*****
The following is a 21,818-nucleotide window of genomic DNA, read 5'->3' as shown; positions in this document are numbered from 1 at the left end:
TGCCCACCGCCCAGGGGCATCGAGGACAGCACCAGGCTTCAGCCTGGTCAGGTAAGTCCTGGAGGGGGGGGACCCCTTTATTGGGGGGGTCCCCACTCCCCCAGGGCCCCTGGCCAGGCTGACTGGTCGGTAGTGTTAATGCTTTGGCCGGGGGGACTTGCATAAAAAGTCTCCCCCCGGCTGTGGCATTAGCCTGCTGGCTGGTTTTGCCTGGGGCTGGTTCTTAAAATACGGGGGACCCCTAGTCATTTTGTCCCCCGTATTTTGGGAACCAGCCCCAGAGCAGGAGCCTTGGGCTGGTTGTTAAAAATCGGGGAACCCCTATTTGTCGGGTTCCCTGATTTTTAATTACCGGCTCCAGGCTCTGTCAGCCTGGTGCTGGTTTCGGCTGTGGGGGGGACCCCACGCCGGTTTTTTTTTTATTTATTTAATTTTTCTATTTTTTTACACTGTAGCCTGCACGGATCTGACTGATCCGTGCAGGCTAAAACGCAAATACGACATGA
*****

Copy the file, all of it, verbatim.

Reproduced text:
The following is a 21,818-nucleotide window of genomic DNA, read 5'->3' as shown; positions in this document are numbered from 1 at the left end:
TGCCCACCGCCCAGGGGCATCGAGGACAGCACCAGGCTTCAGCCTGGTCAGGTAAGTCCTGGAGGGGGGGGACCCCTTTATTGGGGGGGTCCCCACTCCCCCAGGGCCCCTGGCCAGGCTGACTGGTCGGTAGTGTTAATGCTTTGGCCGGGGGGACTTGCATAAAAAGTCTCCCCCCGGCTGTGGCATTAGCCTGCTGGCTGGTTTTGCCTGGGGCTGGTTCTTAAAATACGGGGGACCCCTAGTCATTTTGTCCCCCGTATTTTGGGAACCAGCCCCAGAGCAGGAGCCTTGGGCTGGTTGTTAAAAATCGGGGAACCCCTATTTGTCGGGTTCCCTGATTTTTAATTACCGGCTCCAGGCTCTGTCAGCCTGGTGCTGGTTTCGGCTGTGGGGGGGACCCCACGCCGGTTTTTTTTTTATTTATTTAATTTTTCTATTTTTTTACACTGTAGCCTGCACGGATCTGACTGATCCGTGCAGGCTAAAACGCAAATACGACATGA